Indian Motorcycle: 120 Years of America’s First Motorcycle Company
Darwin Holmstrom (Motorbooks)
ISBN 978-0-7603-6653-0, $50
This 120th anniversary edition tells the complete story of Indian Motorcycle, America’s first mass-produced motorcycle maker, from its start as a bicycle manufacturer near the end of the 19th century to bankruptcy and the purchase of the brand by Polaris Industries in 2011. After the maker of the highly regarded Victory brand of motorcycles bought Indian, it released the Chief and Scout models, restoring the manufacturer to its place of prominence in the motorcycle pantheon. The 300 photographs chronicle products from its earliest bicycles to its newest models and the company’s return to racing.
The Motorcycle: Design, Art, Desire
Charles M. Falco and Ultan Guilfoyle (Phaidon)
ISBN 978-1-83866-163-2, $59.95
Falco, a professor of optical sciences and physics at the University of Arizona, teams up with producer, director, and writer Guilfoyle to present an exploration of the design, history, and culture of the motorcycle, a lifelong passion for him. The authors chronicle the engineering evolution of the bikes from the 19th century to the present day, covering internal combustion, electric-powered engines, and new technologies that are revolutionizing the ride. This visually arresting survey presents more than 400 photographs and illustrations of groundbreaking motorcycle designs, exploring the desire, freedom, and rebellion that surround this icon of the machine age.
Vespa: Style and Passion
Velerio Boni and Stefano Cordara (Motorbooks)
ISBN 978-0-7603-6852-7, $40
From its introduction in 1946 by the Italian firm Piaggio, the Vespa enjoyed quick success. The scooters’ diminutive size and affordability were perfect for promoting postwar mobility and soon grew beyond being simply a means of transport to become a cultural icon. This volume tells how the scooter evolved into a marque that has sold more than 19 million units on six continents. A rich selection of visuals includes dozens of studio images of the most significant models as well as period advertisements, rare archival photographs, and images of Vespas in popular culture and motorsport. Mod culture, perhaps most responsible for spreading scooter culture, is also given its due with images of customized Vespas. The Vespa is not simply a scooter; it’s a rare example of a motor vehicle that survived crises and fashions while always remaining faithful to its original concept.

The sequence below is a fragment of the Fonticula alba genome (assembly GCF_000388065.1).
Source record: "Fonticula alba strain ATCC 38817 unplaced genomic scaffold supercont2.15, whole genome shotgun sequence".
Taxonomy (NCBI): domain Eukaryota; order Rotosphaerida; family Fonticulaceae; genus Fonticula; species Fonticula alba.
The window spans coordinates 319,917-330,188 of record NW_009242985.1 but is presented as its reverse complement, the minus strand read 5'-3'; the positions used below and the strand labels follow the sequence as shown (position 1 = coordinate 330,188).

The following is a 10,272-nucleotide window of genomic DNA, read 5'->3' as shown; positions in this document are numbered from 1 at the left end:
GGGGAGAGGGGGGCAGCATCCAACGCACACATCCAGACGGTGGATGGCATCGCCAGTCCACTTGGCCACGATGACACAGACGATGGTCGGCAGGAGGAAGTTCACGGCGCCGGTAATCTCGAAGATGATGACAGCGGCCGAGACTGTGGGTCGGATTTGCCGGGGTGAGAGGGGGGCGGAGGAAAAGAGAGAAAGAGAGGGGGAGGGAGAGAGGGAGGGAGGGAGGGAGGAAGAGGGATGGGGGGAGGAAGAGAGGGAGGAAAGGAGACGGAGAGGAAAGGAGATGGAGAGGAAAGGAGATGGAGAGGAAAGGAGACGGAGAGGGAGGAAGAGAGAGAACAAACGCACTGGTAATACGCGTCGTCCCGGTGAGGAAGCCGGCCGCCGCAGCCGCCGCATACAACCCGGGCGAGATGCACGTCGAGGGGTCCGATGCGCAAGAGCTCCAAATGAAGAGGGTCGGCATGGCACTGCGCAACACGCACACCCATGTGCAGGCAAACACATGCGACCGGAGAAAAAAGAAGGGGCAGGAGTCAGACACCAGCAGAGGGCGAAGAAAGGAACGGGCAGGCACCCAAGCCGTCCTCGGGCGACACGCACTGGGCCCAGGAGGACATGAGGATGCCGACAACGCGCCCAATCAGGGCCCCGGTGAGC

A trifecta of cinema greats and the people behind them are the focus of these books.
The James Bond Movie Encyclopedia
Steven Jay Rubin (Chicago Review)
ISBN 978-1-64160-082-8, $35
This well-researched, comprehensive encyclopedia is the completely up-to-date edition of Rubin’s seminal work on the James Bond film series. It is chock-full of behind-the-scenes information based on interviews with the cast and filmmakers, fascinating facts, trivia, bloopers, classic quotes, character bios, cast and filmmaker bios, and hundreds of rare and unusual photographs of those in front of and behind the camera. It spans the entire series from the first Bond film, 1962’s Dr. No (cost: $1 million), through 2020’s No Time to Die (cost: $250 million).
Wes Anderson: The Iconic Filmmaker and His Work
Ian Nathan (White Lion)
ISBN 978-0-7112-5599-9, $35